Poochigian Sappho in the Gold Mine


Random Act of Poetry, 06/06
June 6th, 2011 § Leave a Comment

From Stung with Love: Poems and Fragments
a new translation of Sappho by Aaron Poochigian
Like a gale smiting an oak
on mountainous terrain,
Eros, with a stroke,
shattered my brain.

I was delighted by Aaron Poochigian’s new translation (Penguin Classics, 2009) of Sappho’s poems and fragments. Inventive, light, and playful, they are the most refreshing translations of Sappho I’ve ever come across. Sappho’s fragments on Eros, the primal force of attraction, are among my favorites, and the one I’ve chosen to quote demonstrates well Poochigian’s approach.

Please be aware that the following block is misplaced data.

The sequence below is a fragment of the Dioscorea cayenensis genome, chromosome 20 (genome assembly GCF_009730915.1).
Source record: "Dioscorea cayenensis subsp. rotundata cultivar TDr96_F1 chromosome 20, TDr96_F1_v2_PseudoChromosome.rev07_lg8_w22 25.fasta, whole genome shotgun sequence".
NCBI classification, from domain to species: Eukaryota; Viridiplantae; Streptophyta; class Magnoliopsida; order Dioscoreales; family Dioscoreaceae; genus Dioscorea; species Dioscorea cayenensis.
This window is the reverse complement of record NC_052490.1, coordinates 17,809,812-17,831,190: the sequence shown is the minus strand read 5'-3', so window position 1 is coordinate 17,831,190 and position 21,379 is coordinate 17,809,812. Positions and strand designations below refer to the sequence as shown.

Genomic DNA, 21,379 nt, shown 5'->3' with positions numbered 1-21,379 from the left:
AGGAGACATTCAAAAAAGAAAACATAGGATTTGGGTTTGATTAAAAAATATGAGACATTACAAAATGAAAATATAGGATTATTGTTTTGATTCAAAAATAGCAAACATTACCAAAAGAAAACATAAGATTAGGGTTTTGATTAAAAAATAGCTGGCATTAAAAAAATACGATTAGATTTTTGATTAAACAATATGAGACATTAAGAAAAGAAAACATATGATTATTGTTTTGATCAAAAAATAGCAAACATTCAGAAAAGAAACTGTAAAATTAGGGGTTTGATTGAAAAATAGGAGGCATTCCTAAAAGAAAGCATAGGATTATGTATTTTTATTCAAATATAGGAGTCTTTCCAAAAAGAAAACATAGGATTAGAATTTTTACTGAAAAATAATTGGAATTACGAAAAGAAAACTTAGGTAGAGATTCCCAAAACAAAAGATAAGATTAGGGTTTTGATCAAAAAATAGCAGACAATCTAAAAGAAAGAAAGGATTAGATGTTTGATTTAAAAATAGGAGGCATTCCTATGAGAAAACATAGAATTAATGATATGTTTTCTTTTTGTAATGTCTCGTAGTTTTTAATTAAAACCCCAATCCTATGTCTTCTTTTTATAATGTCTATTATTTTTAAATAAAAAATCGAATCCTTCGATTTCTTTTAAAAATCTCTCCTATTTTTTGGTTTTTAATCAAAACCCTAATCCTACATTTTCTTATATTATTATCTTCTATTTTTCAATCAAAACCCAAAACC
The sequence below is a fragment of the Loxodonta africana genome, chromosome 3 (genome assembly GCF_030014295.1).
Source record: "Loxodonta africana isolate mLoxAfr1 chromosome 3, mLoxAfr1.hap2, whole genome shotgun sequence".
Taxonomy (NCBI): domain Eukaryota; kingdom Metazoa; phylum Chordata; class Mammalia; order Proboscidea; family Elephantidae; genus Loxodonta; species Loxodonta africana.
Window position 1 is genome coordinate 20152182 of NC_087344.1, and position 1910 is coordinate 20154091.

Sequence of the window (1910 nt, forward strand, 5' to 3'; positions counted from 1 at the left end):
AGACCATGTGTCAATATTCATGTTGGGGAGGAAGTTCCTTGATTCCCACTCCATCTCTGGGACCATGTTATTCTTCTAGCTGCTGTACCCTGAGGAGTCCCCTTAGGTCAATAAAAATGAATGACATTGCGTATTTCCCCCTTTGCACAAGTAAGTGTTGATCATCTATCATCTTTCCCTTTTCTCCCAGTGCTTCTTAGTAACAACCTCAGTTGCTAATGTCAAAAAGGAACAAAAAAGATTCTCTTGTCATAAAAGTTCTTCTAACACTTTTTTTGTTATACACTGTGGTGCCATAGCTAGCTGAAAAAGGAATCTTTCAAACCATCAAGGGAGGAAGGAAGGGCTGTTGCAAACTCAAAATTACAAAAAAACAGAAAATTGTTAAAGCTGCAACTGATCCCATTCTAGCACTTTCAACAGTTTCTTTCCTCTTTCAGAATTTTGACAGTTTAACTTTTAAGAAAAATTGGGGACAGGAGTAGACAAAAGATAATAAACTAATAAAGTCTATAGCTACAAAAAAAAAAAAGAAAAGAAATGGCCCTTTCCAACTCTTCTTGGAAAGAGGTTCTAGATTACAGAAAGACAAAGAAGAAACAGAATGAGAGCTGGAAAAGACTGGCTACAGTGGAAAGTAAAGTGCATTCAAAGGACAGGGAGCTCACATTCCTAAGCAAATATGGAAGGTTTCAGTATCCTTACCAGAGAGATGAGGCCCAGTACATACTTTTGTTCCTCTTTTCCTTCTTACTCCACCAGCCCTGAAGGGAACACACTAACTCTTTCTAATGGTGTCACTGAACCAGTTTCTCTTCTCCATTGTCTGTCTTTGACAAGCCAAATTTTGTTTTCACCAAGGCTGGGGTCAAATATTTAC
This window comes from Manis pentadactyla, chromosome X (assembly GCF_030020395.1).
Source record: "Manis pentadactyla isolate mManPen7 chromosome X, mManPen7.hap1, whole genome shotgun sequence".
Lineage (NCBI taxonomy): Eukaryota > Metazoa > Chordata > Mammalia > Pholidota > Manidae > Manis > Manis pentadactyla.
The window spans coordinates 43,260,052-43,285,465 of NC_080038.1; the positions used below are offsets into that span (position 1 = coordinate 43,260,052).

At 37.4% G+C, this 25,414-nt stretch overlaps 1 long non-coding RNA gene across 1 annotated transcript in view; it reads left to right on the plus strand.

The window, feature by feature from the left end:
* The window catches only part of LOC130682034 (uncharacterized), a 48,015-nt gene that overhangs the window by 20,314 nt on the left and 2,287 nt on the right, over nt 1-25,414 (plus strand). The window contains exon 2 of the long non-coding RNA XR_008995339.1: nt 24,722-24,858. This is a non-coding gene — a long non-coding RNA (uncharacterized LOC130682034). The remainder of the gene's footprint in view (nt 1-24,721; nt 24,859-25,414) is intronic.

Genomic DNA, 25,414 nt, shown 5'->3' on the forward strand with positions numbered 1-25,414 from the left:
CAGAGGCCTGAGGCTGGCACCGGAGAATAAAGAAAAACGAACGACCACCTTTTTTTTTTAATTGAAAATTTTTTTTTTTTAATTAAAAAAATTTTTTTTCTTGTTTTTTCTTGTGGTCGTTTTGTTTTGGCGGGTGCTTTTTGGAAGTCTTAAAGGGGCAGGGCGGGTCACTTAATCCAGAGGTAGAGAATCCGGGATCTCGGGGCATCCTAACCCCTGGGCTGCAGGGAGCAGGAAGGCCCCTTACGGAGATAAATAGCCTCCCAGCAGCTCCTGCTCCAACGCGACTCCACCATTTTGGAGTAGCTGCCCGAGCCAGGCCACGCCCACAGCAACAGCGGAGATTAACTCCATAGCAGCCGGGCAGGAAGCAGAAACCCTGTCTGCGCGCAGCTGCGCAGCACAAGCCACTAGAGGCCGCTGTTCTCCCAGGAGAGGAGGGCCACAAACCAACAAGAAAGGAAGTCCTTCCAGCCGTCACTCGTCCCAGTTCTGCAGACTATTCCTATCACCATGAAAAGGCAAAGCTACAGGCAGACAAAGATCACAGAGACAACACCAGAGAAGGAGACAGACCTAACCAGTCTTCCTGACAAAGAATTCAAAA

A standard translation will use the abstraction “heart,” “soul” or “mind” in this fragment, i.e. “Now Eros shakes my soul, a wind on the mountain overwhelming the oaks.” But Poochigian dares to use “brain,” a viscerally concrete word, one relatively free of sentiment. Its use in the last line, combined with the word “shattered,” is so subtle, so unexpected, that we almost miss the incongruity – what would it mean for the “brain,” that mass of soft tissue inside our skulls, to be “shattered” like a a brittle object? And for Eros to be the perpetrator? This is a poem that enacts its content: for a brief moment, our brains are shattered by the force of the words, its play on denotation and connotation.
Needless to say, Stung with Desire is highly recommended.